Either during the night or during the morning nap, I have a terrible mouse dream. I have these off and on, even when the little bastards aren’t sneaking into the house to get warm and shooting across our floors. In the dream, a mouse pops into our well-lit living room–the first mouse I’ve seen in several days. I tell my husband, I try to show him. Then I realize there’s a hole in the wall that the mouse is not only escaping through, but building as I watch. It exits out another hole, one that I haven’t seen. Then, a huge swarm of mice starts pouring out of the second hole, more than I’ve ever seen in our house, more than I’ve seen anywhere. I’m sick to my stomach. I can’t even look at them. I’m yelling for my husband to do something, but I’ve willed myself not to see anything. I can’t help. I can’t do anything besides squirm.

Honestly, I don’t know what the mouse dreams mean. This latest dream was unusual, in that my husband was there with me. Most of the time, I have to go up into a room on a higher floor, in our decrepit house (sometimes it’s a rental), and I know the mice will be in there, everywhere, and I’ll barely be able to walk. I don’t know if this is some sort of subconscious commentary on my physical state, my chronic illness, my overall lunacy, or none of the above. I doubt if I can use mice in a metaphor for lupus. Seems important, but the whole mouse thing disgusts me so much I refuse to consider considering it.

Today, in the mail, I got a light therapy box, something that my psychiatrist (who works in the same office as my therapist) has been pushing me to get for a while. We’ll see if I can stave off the gloominess this winter. Otherwise, it’s going to be another long one.

Those Fickle Dreams from Fairyland…

Had a dream last night that I was in a pastor in charge of a small children’s Halloween party.  I was obsessed with writing down party instructions on every possible surface, including the passenger door of my car.  DO NOT forget a flashlight! I kept scrawling over and over in fluorescent yellow marker.  Suddenly I realized I probably shouldn’t write the private details of my life on my car.  I started erasing words and lines and then whole sentences, and discovered that if I erased in one place the same words disappeared everywhere else.  But erasing anything also took away the car’s identity.  The chrome letters that spelled out make and model vanished.  What was that information again?  Where did I get this car?  Was it my grandmother’s Buick, the one with the mushy steering that my friends and I had navigated through a snowstorm?  The old man’s Chrysler, acquired through my father, that had its stereo stolen twice and then was spirited away whole one night, only to wind up totaled in another part of the city?  I couldn’t tell.  Both cars were boxy and a sort of brownish maroon, like the covers of 1950s encyclopedias.  They were hand-me-downs that I never wanted, but I learned to make do.  The words, though.  The words kept adding up and blowing away and I could never tell what was important and what wasn’t.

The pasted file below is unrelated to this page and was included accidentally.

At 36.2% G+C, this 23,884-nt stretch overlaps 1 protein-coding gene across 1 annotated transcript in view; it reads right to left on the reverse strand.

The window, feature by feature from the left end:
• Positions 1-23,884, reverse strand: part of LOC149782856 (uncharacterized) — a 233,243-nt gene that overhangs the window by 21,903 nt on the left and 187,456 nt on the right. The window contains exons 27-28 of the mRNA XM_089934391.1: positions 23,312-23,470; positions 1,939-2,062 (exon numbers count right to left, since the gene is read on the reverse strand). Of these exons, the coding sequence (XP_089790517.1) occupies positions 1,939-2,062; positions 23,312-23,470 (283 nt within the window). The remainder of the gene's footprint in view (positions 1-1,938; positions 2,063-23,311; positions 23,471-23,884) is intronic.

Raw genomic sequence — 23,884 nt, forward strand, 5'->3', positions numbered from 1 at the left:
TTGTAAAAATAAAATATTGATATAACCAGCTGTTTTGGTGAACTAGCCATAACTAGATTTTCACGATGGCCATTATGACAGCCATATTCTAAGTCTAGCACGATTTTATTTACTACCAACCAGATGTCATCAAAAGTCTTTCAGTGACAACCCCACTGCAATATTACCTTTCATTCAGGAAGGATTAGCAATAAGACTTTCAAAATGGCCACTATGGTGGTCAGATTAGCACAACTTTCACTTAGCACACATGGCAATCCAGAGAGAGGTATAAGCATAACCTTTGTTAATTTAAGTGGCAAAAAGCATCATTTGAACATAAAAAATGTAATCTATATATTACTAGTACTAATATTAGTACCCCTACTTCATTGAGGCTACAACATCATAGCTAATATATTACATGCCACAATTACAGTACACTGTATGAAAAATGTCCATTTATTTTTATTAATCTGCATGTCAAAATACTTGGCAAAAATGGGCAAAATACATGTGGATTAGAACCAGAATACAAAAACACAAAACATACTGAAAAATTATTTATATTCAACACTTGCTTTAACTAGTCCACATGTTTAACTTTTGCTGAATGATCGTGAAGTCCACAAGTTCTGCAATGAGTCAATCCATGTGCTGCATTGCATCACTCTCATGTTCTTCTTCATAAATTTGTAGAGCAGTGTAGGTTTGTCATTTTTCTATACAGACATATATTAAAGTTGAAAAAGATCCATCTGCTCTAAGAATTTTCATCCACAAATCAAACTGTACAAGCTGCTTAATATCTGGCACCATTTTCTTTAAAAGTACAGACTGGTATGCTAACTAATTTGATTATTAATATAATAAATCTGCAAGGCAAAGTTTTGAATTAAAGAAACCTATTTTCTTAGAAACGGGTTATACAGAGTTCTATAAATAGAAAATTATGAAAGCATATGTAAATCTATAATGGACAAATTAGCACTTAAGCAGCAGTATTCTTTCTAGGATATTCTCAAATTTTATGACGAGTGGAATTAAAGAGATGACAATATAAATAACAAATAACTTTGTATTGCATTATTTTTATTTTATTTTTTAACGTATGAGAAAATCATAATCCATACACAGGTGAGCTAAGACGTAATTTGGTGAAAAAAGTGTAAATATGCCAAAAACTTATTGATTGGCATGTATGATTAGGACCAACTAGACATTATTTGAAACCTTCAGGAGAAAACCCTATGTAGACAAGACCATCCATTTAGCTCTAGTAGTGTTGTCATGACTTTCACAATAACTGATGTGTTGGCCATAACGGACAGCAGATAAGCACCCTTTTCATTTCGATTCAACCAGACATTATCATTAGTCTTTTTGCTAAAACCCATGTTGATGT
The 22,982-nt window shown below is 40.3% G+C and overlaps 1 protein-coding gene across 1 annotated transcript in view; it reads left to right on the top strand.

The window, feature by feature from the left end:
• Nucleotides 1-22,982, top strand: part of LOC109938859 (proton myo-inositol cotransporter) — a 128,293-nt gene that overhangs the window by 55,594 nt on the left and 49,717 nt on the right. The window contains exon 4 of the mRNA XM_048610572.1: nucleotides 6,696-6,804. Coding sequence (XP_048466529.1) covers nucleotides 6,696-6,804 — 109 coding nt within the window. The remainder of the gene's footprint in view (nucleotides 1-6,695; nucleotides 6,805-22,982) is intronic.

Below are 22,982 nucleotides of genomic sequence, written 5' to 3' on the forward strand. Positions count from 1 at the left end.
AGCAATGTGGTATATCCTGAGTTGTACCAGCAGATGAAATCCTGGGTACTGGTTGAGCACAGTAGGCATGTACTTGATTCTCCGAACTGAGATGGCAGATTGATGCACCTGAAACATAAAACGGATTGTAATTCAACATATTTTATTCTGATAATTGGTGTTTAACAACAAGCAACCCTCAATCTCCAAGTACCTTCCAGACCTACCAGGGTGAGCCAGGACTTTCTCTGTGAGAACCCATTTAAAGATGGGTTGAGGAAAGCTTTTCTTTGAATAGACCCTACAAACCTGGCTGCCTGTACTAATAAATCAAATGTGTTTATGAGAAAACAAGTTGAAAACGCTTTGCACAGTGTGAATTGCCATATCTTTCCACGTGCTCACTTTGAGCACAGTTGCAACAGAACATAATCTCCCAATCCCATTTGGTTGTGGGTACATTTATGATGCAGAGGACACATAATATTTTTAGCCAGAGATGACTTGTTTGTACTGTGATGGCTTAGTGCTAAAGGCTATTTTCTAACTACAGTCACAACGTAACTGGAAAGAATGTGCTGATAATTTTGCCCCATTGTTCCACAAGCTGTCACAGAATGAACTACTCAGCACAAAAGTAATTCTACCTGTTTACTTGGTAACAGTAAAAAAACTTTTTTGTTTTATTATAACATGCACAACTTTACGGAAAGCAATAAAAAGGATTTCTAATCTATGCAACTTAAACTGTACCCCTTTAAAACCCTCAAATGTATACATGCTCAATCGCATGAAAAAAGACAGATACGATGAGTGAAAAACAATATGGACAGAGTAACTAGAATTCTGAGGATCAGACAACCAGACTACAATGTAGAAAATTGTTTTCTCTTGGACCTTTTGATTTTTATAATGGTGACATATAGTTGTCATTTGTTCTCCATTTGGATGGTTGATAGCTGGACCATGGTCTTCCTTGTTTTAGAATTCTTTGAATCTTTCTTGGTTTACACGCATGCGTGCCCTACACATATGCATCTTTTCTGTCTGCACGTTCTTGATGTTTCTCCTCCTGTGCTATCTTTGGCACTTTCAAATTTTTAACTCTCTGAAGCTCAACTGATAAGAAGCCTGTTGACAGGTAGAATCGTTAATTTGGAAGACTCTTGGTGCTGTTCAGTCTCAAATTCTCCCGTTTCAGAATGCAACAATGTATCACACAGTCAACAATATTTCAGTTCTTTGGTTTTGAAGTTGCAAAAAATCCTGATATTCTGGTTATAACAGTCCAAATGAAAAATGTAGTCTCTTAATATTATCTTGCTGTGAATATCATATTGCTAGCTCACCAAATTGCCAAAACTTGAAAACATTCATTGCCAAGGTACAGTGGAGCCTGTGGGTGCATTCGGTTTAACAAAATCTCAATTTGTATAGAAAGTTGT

So what does this mean?  Is it an anxiety dream about writing in general?  About the “vehicle” that sends my work out into the world?  Is it just my Mommy side unable to quiet itself, continuously generating lists for my son’s teachers to consult?  I’m not sure.  I will say, though, that this dream filled me with unspeakable dread, and I’d love to know where that awful feeling of terror came from.

Ideas?  Insights?  Analysis?  Want to share a dream of your own?  The comments page awaits…